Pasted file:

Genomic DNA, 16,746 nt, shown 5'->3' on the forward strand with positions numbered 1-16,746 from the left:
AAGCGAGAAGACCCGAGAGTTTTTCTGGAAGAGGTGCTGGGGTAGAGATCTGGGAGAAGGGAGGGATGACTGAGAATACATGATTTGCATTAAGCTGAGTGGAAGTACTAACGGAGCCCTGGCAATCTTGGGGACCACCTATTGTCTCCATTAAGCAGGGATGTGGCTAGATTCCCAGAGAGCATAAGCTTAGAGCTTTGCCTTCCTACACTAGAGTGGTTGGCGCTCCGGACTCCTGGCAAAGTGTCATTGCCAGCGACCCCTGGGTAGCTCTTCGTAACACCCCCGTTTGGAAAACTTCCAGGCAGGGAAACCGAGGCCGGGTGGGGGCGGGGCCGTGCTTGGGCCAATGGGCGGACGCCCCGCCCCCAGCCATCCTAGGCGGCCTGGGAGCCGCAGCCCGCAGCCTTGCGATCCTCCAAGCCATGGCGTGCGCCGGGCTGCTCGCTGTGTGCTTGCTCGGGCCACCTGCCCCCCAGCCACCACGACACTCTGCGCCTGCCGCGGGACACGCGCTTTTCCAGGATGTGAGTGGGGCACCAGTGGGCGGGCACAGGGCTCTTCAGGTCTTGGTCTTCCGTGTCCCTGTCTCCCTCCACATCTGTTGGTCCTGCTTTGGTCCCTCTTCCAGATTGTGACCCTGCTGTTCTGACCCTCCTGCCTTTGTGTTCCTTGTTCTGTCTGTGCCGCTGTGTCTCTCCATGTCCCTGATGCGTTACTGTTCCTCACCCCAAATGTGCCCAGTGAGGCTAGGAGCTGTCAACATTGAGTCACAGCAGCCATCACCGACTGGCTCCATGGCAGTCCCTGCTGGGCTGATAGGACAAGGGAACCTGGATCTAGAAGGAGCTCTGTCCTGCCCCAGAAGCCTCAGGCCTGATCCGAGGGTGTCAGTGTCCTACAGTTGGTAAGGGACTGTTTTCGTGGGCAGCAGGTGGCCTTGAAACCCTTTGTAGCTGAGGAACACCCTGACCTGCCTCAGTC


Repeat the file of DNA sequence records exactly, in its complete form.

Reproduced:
Genomic DNA, 16,746 nt, shown 5'->3' on the forward strand with positions numbered 1-16,746 from the left:
AAGCGAGAAGACCCGAGAGTTTTTCTGGAAGAGGTGCTGGGGTAGAGATCTGGGAGAAGGGAGGGATGACTGAGAATACATGATTTGCATTAAGCTGAGTGGAAGTACTAACGGAGCCCTGGCAATCTTGGGGACCACCTATTGTCTCCATTAAGCAGGGATGTGGCTAGATTCCCAGAGAGCATAAGCTTAGAGCTTTGCCTTCCTACACTAGAGTGGTTGGCGCTCCGGACTCCTGGCAAAGTGTCATTGCCAGCGACCCCTGGGTAGCTCTTCGTAACACCCCCGTTTGGAAAACTTCCAGGCAGGGAAACCGAGGCCGGGTGGGGGCGGGGCCGTGCTTGGGCCAATGGGCGGACGCCCCGCCCCCAGCCATCCTAGGCGGCCTGGGAGCCGCAGCCCGCAGCCTTGCGATCCTCCAAGCCATGGCGTGCGCCGGGCTGCTCGCTGTGTGCTTGCTCGGGCCACCTGCCCCCCAGCCACCACGACACTCTGCGCCTGCCGCGGGACACGCGCTTTTCCAGGATGTGAGTGGGGCACCAGTGGGCGGGCACAGGGCTCTTCAGGTCTTGGTCTTCCGTGTCCCTGTCTCCCTCCACATCTGTTGGTCCTGCTTTGGTCCCTCTTCCAGATTGTGACCCTGCTGTTCTGACCCTCCTGCCTTTGTGTTCCTTGTTCTGTCTGTGCCGCTGTGTCTCTCCATGTCCCTGATGCGTTACTGTTCCTCACCCCAAATGTGCCCAGTGAGGCTAGGAGCTGTCAACATTGAGTCACAGCAGCCATCACCGACTGGCTCCATGGCAGTCCCTGCTGGGCTGATAGGACAAGGGAACCTGGATCTAGAAGGAGCTCTGTCCTGCCCCAGAAGCCTCAGGCCTGATCCGAGGGTGTCAGTGTCCTACAGTTGGTAAGGGACTGTTTTCGTGGGCAGCAGGTGGCCTTGAAACCCTTTGTAGCTGAGGAACACCCTGACCTGCCTCAGTC